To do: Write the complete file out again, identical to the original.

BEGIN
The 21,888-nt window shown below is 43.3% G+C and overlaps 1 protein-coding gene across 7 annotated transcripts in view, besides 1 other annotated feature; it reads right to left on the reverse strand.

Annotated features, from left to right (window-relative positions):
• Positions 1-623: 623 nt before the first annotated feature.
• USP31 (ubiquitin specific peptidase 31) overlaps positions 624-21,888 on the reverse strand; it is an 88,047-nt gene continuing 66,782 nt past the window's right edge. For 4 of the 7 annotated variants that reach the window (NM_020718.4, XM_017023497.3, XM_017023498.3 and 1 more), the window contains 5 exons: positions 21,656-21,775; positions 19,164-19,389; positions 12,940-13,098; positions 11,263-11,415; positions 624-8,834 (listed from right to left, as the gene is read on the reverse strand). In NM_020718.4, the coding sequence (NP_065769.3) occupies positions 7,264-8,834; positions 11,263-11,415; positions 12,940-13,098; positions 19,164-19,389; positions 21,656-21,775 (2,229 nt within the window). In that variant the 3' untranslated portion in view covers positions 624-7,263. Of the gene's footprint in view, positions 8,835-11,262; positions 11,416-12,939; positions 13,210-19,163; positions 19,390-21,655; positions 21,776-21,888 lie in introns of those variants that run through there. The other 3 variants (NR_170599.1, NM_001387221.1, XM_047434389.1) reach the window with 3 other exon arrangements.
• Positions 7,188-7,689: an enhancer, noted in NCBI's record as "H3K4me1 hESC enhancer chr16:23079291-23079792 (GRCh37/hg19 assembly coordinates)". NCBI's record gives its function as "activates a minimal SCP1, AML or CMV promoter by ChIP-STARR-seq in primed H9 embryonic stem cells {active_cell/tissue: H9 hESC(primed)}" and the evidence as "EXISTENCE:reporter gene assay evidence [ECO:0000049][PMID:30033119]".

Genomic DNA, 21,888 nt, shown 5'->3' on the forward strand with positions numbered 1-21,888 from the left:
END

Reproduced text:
The 21,888-nt window shown below is 43.3% G+C and overlaps 1 protein-coding gene across 7 annotated transcripts in view, besides 1 other annotated feature; it reads right to left on the reverse strand.

Annotated features, from left to right (window-relative positions):
• Positions 1-623: 623 nt before the first annotated feature.
• USP31 (ubiquitin specific peptidase 31) overlaps positions 624-21,888 on the reverse strand; it is an 88,047-nt gene continuing 66,782 nt past the window's right edge. For 4 of the 7 annotated variants that reach the window (NM_020718.4, XM_017023497.3, XM_017023498.3 and 1 more), the window contains 5 exons: positions 21,656-21,775; positions 19,164-19,389; positions 12,940-13,098; positions 11,263-11,415; positions 624-8,834 (listed from right to left, as the gene is read on the reverse strand). In NM_020718.4, the coding sequence (NP_065769.3) occupies positions 7,264-8,834; positions 11,263-11,415; positions 12,940-13,098; positions 19,164-19,389; positions 21,656-21,775 (2,229 nt within the window). In that variant the 3' untranslated portion in view covers positions 624-7,263. Of the gene's footprint in view, positions 8,835-11,262; positions 11,416-12,939; positions 13,210-19,163; positions 19,390-21,655; positions 21,776-21,888 lie in introns of those variants that run through there. The other 3 variants (NR_170599.1, NM_001387221.1, XM_047434389.1) reach the window with 3 other exon arrangements.
• Positions 7,188-7,689: an enhancer, noted in NCBI's record as "H3K4me1 hESC enhancer chr16:23079291-23079792 (GRCh37/hg19 assembly coordinates)". NCBI's record gives its function as "activates a minimal SCP1, AML or CMV promoter by ChIP-STARR-seq in primed H9 embryonic stem cells {active_cell/tissue: H9 hESC(primed)}" and the evidence as "EXISTENCE:reporter gene assay evidence [ECO:0000049][PMID:30033119]".

Genomic DNA, 21,888 nt, shown 5'->3' on the forward strand with positions numbered 1-21,888 from the left: